State Court Judge celebrates retirement

Published 6:14 pm Friday, December 11, 2020

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A retirement celebration was held for longtime State Court Judge Jeannette L. Little Thursday afternoon at the Troup County Government Center. A painting of Little was presented and will be hung in the courtroom. It was painted by Melaney Hutchins Bracken, a longtime friend of Little.

Little, who has been state court judge for more than 30 years, did not seek reelection to her post. She will be replaced by Wesley Leonard, who won the state court judge election in August. 

State courts have jurisdiction within one county. They hear misdemeanors, issue search and arrest warrants, hold preliminary hearings for criminal cases and hear some civil matters.

The ceremony was led by Superior Court Judge Nina Markette Baker, who described Little as “someone who has broken just about barrier there was for many of us … we all stand on her shoulders.”

Friends and colleagues described Little as a trailblazer for women in the legal profession and hailed her work in establishing pre-trial diversion and alternative sentencing programs that reduce recidivism.

“One thing Jeannette’s got in common with Judge Ruth [Bader] Ginsburg, who died not long ago — Jeannette graduated in top of her class from Mercer, she came to LaGrange and nobody offered her a job … women just weren’t hired as lawyers,” said Alfred Zachry, a lawyer, at the celebration.

Troup County Solicitor Sandra Taylor spoke highly of Little’s intelligence and demand for academic rigor, saying she always pressed lawyers to do their research.

Taylor also spoke about her friendship with Little, calling her a “matriarch of the legal community.”

“It didn’t mean just doing your own thing and looking out for yourself,” Taylor said. “It’s looking out for each other, looking out for each other’s practices, hoping to develop each other personally as well as professionally and doing a great job in representing your clients.”

Little has spent 41 years working for the county. After graduating with a B.A. in English from LaGrange College in 1976, Little went on to earn her law degree from the Walter F. George School of Law at Mercer University. She graduated magna cum laude in 1979. 

She was elected Judge of the Small Claims Court in 1979, which was later made into the Chief Magistrate Judge of Troup County. In 1986, she was appointed to the state court judgeship by Gov. Joe Frank Harris. 

Little founded the Troup County DUI/Drug Court in 2004 and was the first judge of the Troup County Felony Drug Court, which started in 2011. She is a former president of the Council of State Court Judges and received the Ogden Doremus Award in 2003 and a Distinguished Services Award from the Counsel of State Court Judges in 2011.

Taylor believes Little’s biggest accomplishment in her career was her work to promote alternative sentencing, moving away from older, harsher punishments like jail time and fines. 

“She saw early what many of us now so strongly believe in, that our mission and purpose is to reform behavior,” Taylor said. “It’s not about what the punishment is, it’s about stopping behavior.”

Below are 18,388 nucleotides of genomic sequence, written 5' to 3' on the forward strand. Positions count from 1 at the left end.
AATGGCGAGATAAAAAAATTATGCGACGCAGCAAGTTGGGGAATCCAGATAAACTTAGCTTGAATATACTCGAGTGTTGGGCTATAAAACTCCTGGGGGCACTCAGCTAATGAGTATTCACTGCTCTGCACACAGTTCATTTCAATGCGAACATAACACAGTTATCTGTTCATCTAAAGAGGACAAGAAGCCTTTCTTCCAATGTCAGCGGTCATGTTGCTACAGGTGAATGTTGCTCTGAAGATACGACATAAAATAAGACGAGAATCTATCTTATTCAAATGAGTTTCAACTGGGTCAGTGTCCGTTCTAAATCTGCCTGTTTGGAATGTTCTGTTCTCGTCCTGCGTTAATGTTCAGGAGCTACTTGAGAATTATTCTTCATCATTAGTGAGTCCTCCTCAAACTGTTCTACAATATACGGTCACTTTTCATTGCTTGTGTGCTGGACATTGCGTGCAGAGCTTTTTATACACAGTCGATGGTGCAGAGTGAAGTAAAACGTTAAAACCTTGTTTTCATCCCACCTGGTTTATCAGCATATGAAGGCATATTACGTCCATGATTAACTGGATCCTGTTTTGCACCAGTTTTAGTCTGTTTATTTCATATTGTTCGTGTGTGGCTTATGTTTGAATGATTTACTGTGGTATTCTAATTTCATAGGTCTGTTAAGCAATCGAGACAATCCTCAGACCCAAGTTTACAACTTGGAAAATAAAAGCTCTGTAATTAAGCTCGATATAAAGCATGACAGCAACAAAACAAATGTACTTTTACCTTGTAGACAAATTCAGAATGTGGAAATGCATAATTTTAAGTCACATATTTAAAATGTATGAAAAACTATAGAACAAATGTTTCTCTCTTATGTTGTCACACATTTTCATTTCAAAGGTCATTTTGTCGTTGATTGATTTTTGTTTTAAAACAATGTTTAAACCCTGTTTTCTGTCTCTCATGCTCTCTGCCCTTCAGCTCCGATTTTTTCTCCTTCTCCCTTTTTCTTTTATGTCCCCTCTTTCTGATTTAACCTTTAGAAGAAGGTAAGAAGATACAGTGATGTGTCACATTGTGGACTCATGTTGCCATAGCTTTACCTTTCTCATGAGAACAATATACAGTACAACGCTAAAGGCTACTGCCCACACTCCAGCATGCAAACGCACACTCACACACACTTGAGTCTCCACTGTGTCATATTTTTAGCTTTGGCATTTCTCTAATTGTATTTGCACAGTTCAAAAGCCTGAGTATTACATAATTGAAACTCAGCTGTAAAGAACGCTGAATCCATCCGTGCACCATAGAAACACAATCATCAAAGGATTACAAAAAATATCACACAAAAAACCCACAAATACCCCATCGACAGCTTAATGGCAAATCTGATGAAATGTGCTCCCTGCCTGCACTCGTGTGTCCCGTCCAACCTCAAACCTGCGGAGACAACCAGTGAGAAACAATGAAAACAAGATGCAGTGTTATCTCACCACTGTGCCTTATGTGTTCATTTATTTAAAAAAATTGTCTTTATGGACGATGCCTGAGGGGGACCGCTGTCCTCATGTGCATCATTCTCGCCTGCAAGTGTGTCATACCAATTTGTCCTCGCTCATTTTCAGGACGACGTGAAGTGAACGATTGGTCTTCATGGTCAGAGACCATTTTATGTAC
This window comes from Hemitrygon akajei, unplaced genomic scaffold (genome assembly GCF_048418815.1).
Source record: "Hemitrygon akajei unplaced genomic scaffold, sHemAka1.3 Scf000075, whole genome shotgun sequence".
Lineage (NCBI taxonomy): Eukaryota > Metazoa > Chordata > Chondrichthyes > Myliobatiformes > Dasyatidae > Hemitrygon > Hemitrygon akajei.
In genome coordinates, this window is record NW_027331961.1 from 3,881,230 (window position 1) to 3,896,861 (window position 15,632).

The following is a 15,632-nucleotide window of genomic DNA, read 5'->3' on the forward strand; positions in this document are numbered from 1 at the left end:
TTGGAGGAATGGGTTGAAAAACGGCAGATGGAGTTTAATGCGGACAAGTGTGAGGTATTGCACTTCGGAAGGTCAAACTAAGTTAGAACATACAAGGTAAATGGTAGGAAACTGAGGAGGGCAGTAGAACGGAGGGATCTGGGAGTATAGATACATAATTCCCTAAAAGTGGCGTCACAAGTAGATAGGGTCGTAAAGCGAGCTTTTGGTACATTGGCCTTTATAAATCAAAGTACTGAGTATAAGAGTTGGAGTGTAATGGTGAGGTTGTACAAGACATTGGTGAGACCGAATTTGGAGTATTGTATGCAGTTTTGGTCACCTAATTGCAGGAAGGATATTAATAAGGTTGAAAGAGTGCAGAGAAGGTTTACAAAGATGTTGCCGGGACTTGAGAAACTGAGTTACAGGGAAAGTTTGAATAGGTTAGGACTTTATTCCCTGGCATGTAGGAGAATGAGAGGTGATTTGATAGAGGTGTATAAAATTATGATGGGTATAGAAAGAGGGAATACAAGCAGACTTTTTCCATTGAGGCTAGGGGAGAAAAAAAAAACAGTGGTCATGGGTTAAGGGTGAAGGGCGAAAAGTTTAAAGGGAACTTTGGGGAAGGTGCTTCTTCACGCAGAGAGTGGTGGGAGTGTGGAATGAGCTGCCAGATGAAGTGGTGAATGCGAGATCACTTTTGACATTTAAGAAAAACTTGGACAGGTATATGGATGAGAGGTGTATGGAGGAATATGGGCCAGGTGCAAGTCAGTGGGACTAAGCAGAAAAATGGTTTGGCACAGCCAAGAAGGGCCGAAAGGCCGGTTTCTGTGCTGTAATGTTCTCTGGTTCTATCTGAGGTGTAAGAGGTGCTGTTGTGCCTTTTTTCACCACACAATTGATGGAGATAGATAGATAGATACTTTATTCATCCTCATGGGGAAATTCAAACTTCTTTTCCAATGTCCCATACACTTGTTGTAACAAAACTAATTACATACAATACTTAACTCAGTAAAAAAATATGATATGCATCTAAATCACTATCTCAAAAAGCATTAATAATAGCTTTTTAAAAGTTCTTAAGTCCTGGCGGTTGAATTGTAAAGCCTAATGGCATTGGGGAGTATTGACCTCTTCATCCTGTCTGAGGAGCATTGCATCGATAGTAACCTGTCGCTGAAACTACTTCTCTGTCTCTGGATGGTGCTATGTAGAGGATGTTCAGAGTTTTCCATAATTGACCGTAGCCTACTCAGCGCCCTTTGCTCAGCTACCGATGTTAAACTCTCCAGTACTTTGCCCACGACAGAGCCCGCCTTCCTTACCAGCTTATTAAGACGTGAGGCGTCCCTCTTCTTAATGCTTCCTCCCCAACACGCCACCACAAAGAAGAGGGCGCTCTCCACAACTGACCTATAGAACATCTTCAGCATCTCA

Taylor said Troup’s DUI/Drug Court was one of the first 10 courts of its kind in the state. The court has graduated more than 550 people since its founding. Those graduates are about four times less likely to reoffend, Taylor said, adding that it saves money for the county and saves lives. 

Forsyth County Chief Judge Russsell McClelland said Little was a mentor to him and others, saying she “had a great impact with young lawyers” and was always available for questions.

McClelland said he set up a DUI court in Forsyth modeled off of Troup’s. While almost $26 million is now appropriated yearly across the state for such courts, he said that at the time of the Troup court’s founding, many superior court judges “were not ready for it … but Jeannette knew it would work.”

Dr. Kelly Veal, a counselor who works as a treatment coordinator for the county, praised Little’s court demeanor, saying she was fair and cared about those she sentenced.

“I was able to see a judge who loved people, who really wanted the best for the people in the court, and although she had to lay the hammer down sometimes … it was always out of love,” Veal said.

The Troup County Bar Association presented Little with donations in her honor to Camp Viola and Accountability Troup. Lawyer Marc Acree also read a lighthearted poem in honor of Little’s retirement.

Little was last to speak, thanking the attendees and saying the retirement brought “a lot of bitter-sweetness.”

“I always say, and I’ve said it to my kids, but to every other young person, don’t go looking for a job that you think might get you tons of money or whatever,” Little said. 

“You never work a day in your life if you love what you do. And I loved what I have been doing for the last 40 years.”

Little, a native of Troup County, said she’s never wanted to live and work anywhere else. In law school, she only wanted to return home and serve the people of her home county. She said she hopes to still occasionally practice law.

“It’s sad in a way because I have loved it so. But I know there are other good things coming down the line. I don’t know exactly what the future holds, but I know who holds the future,” she said, pointing upward.